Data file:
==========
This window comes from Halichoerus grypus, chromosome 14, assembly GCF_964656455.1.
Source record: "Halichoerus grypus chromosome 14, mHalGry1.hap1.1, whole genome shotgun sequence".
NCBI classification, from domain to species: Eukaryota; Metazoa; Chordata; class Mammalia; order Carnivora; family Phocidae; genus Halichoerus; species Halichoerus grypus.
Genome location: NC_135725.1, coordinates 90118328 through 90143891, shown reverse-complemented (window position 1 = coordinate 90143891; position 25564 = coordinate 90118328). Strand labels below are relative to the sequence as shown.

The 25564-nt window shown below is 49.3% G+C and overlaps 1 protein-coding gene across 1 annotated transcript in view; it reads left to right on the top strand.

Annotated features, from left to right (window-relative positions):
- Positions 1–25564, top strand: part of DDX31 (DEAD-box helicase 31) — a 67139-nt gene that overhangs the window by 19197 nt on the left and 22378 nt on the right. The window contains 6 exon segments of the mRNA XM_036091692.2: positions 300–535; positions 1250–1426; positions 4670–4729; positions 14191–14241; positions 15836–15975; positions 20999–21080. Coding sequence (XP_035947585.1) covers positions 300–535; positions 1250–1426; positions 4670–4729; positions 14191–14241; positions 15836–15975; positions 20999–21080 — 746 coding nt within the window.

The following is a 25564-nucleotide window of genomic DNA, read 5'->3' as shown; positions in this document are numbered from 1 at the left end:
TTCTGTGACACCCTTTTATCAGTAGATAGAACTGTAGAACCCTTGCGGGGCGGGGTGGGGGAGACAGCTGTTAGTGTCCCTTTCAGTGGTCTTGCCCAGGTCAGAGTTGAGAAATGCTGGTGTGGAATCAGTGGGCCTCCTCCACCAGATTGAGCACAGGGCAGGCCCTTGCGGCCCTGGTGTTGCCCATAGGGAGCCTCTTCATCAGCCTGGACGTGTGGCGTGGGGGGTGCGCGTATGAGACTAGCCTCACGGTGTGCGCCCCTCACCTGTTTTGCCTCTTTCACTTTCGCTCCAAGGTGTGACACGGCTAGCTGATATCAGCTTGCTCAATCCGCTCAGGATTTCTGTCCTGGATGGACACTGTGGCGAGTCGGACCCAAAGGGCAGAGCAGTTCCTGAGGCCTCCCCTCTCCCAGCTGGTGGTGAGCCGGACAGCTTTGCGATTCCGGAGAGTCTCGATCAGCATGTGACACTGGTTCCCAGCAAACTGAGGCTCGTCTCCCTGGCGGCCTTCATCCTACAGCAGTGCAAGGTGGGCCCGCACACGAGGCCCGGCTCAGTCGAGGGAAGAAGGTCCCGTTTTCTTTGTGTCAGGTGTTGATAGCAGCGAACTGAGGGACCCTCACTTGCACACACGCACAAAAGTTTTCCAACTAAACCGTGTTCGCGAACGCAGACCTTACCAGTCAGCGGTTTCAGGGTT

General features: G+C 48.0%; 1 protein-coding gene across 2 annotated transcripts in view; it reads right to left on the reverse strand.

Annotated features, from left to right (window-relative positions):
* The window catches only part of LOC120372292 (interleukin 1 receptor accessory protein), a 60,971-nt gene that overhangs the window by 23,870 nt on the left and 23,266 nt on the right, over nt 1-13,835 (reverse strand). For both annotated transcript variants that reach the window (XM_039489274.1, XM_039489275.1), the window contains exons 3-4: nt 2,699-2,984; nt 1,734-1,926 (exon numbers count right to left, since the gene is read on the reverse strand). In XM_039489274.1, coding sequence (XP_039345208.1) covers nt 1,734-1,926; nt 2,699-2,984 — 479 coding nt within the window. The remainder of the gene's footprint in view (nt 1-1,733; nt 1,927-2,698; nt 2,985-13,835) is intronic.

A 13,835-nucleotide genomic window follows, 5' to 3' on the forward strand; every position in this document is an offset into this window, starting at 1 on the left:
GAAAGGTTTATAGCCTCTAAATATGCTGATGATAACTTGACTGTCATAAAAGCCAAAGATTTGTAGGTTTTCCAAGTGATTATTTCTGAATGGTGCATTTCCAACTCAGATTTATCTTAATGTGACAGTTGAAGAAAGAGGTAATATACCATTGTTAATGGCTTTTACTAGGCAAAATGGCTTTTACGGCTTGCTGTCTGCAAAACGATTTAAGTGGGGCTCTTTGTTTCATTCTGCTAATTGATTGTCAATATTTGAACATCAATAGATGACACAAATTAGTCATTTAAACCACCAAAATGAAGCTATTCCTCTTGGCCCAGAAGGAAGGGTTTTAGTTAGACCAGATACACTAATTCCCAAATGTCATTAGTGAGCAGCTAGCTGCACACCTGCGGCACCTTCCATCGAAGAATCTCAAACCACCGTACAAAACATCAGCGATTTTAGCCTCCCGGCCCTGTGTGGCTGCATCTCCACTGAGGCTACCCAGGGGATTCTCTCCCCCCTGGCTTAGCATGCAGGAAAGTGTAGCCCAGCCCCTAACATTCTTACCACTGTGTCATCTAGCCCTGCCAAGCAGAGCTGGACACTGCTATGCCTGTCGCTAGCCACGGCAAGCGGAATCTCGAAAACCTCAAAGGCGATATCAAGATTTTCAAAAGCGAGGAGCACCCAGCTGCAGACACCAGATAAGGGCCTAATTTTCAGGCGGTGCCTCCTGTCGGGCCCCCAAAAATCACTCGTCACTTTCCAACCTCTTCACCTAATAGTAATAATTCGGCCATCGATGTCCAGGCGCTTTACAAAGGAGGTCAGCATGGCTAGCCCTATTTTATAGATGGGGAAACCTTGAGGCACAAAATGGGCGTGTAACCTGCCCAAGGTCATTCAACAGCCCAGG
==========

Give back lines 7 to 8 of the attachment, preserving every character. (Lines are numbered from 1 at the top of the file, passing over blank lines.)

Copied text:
- Positions 1–25564, top strand: part of DDX31 (DEAD-box helicase 31) — a 67139-nt gene that overhangs the window by 19197 nt on the left and 22378 nt on the right. The window contains 6 exon segments of the mRNA XM_036091692.2: positions 300–535; positions 1250–1426; positions 4670–4729; positions 14191–14241; positions 15836–15975; positions 20999–21080. Coding sequence (XP_035947585.1) covers positions 300–535; positions 1250–1426; positions 4670–4729; positions 14191–14241; positions 15836–15975; positions 20999–21080 — 746 coding nt within the window.

The following is a 25564-nucleotide window of genomic DNA, read 5'->3' as shown; positions in this document are numbered from 1 at the left end: